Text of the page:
Happy(?) Veterans’ Day

It’s Veterans’ Day. Here are some posts I made today on Facebook:
  • I’m a veteran. Every year on Veterans’ Day, all day long I feel like everybody is trying to make everybody else eat their spinach on my behalf, and shaming them if they don’t eat. Please. I don’t care who eats the spinach.
  • Just want to say thank you to all the veterinarians out there, who keep our beloved pets healthy and safe and only ask for lots of money in return.
  • Today, let’s all make sure to thank all the selfless vegetarians who don’t eat meat so that the rest of us have more tasty flesh to enjoy.
  • Thank you, thank you, thank you to the bold Venusians who have not preemptively invaded our planet and killed oodles of innocents because they fear our weapons of mass destruction.
  • We should all be very grateful to, and show our support for, all the Virginians for their…um…for something, I’m sure.
  • Today, we must all remember to thank our vitamins, who answer the call and help us stay healthy, and even taste yummy when their forms are gummy.
  • Everyone honor our strong vas deferens which bring pleasure to our days and help us exist in the first place.

I’ve been having a bit of fun, joking around about the wave of Veterans’ Day posts that we see every year on this day, and I know not everyone appreciates the humor. I get that, and I’m sympathetic. But I don’t apologize.

I’m a veteran. I’ve had blood on my hands. I’ve lost friends. And to me, though I realize how sincere most people are, Veterans’ Day is a day of jingoism and platitudes, particularly in a time when we send our soldiers to die in wars we do not need to fight, and when we don’t take care of them when they come home.

Yes, we should honor the soldiers who are fighting and dying in our name, but we should do that by making sure they are doing so ONLY when necessary, otherwise we are wasting their efforts and their lives. Honor them by doing all you can to bring them home. Let their spouses curl up with them every night, their parents be able to sleep in peace, and their children grow up with fathers and mothers.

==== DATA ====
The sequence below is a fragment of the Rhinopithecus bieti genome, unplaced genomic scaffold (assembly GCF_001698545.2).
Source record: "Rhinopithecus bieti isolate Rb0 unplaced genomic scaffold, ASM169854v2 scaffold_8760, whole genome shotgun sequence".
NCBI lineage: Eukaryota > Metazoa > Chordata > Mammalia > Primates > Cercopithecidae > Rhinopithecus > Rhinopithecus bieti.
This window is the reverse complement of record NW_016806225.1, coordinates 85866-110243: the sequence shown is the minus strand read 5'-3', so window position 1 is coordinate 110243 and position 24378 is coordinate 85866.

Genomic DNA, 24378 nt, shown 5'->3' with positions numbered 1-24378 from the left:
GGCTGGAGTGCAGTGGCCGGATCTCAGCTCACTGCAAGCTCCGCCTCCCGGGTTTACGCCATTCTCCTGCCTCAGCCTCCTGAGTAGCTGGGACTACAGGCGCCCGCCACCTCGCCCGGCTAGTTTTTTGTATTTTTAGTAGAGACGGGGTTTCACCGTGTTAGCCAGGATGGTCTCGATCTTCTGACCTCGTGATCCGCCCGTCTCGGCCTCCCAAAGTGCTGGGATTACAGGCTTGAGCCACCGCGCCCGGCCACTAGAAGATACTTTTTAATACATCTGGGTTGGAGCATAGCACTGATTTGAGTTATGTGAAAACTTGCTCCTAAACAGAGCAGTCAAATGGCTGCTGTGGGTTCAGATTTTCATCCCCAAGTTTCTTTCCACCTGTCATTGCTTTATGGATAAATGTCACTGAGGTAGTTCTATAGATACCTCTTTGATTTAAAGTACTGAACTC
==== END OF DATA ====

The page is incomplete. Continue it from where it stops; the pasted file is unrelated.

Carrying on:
Yes, we should honor the veterans who have fought in our name when ordered, whether misused by their leaders or not. And to do that best, we should make sure they are given the medical and psychological attention they need when they’re back home, and we should make sure they’re given the benefits they’ve been promised (the VA screwed me out of over 80% of my College Fund, and I’m not alone), we should make sure their homes haven’t been stolen by bankers, and we should do all we can to help them find security in our lousy economy.

So yeah, wave the flag if you want to, tell everyone how important it is to honor our warriors, but if that’s the extent of it, it’s meaningless. If you want to thank me for my service, do something that’s going to help those who need help because they volunteered.

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Be All You Can Be (Stay a Civilian)

The past decade has seen a severe resurgence of militarism in the American psyche, a wave George W. Bush surfed gleefully as he destroyed our economy and standing in the world, embroiled us in a needless war instead of pursuing the actual war on terror, and decimated a generation or three as he enriched himself and his pals. It became mandatory to pay tribute to our brave troops and their sacrifice, and any criticism of the military or Bush’s invasion was refracted back on the critics as an accusation that they “didn’t support the troops,” were unpatriotic, or even that they supported our enemies.

Thankfully, after eight years of Bush’s shit, all but the dimmest of the dim realized what a disaster he was as a president, and what a colossal fuckup the Iraq war has been. We have a new president, who is doing a pretty good job overall, though I have concerns (then again, after two terms of Bush, Obama could do nothing but stand in the sun smearing feces in his hair for a year and I’d still give him kudos for doing a better job), and hopefully sanity has mostly returned.

I have always been against the war in Iraq. When Bush “won” in 2000, I predicted that we’d invade. Being correct was not a point of pleasure. I am not blind to the inevitability of war, or the necessity to defend one’s nation “against all enemies, foreign and domestic,” and indeed I voluntarily served in the US Army in large part out of a sense of duty. I believe in fighting when you have to, or when it’s the right thing to do (like our routing of the Taliban and al Qaeda).

So, as a patriot, and a veteran, I’d like to share with you, Continue reading